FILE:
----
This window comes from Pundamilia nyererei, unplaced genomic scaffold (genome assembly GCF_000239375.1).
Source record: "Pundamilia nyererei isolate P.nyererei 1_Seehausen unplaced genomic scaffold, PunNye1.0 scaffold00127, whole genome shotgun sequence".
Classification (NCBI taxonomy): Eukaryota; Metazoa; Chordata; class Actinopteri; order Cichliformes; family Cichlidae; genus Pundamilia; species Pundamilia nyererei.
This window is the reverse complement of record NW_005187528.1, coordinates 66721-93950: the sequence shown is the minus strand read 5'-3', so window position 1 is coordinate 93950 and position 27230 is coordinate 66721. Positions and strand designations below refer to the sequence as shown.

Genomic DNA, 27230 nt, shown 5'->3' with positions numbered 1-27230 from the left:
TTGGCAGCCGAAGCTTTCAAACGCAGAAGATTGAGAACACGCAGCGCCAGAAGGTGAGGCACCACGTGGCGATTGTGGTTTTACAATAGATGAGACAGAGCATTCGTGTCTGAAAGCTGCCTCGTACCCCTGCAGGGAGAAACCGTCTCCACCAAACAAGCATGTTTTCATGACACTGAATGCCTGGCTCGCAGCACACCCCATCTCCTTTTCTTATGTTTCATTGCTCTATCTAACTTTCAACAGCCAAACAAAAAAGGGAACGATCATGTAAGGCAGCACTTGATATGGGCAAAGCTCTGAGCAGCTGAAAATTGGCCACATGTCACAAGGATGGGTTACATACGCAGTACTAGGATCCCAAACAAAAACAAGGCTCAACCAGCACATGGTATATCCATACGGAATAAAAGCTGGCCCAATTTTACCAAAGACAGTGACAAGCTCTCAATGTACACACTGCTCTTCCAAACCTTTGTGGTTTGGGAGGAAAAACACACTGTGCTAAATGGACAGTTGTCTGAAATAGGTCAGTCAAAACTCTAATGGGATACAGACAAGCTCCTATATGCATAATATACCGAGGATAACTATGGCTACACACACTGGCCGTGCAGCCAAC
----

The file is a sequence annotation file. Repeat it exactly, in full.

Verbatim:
This window comes from Pundamilia nyererei, unplaced genomic scaffold (genome assembly GCF_000239375.1).
Source record: "Pundamilia nyererei isolate P.nyererei 1_Seehausen unplaced genomic scaffold, PunNye1.0 scaffold00127, whole genome shotgun sequence".
Classification (NCBI taxonomy): Eukaryota; Metazoa; Chordata; class Actinopteri; order Cichliformes; family Cichlidae; genus Pundamilia; species Pundamilia nyererei.
This window is the reverse complement of record NW_005187528.1, coordinates 66721-93950: the sequence shown is the minus strand read 5'-3', so window position 1 is coordinate 93950 and position 27230 is coordinate 66721. Positions and strand designations below refer to the sequence as shown.

Genomic DNA, 27230 nt, shown 5'->3' with positions numbered 1-27230 from the left:
TTGGCAGCCGAAGCTTTCAAACGCAGAAGATTGAGAACACGCAGCGCCAGAAGGTGAGGCACCACGTGGCGATTGTGGTTTTACAATAGATGAGACAGAGCATTCGTGTCTGAAAGCTGCCTCGTACCCCTGCAGGGAGAAACCGTCTCCACCAAACAAGCATGTTTTCATGACACTGAATGCCTGGCTCGCAGCACACCCCATCTCCTTTTCTTATGTTTCATTGCTCTATCTAACTTTCAACAGCCAAACAAAAAAGGGAACGATCATGTAAGGCAGCACTTGATATGGGCAAAGCTCTGAGCAGCTGAAAATTGGCCACATGTCACAAGGATGGGTTACATACGCAGTACTAGGATCCCAAACAAAAACAAGGCTCAACCAGCACATGGTATATCCATACGGAATAAAAGCTGGCCCAATTTTACCAAAGACAGTGACAAGCTCTCAATGTACACACTGCTCTTCCAAACCTTTGTGGTTTGGGAGGAAAAACACACTGTGCTAAATGGACAGTTGTCTGAAATAGGTCAGTCAAAACTCTAATGGGATACAGACAAGCTCCTATATGCATAATATACCGAGGATAACTATGGCTACACACACTGGCCGTGCAGCCAAC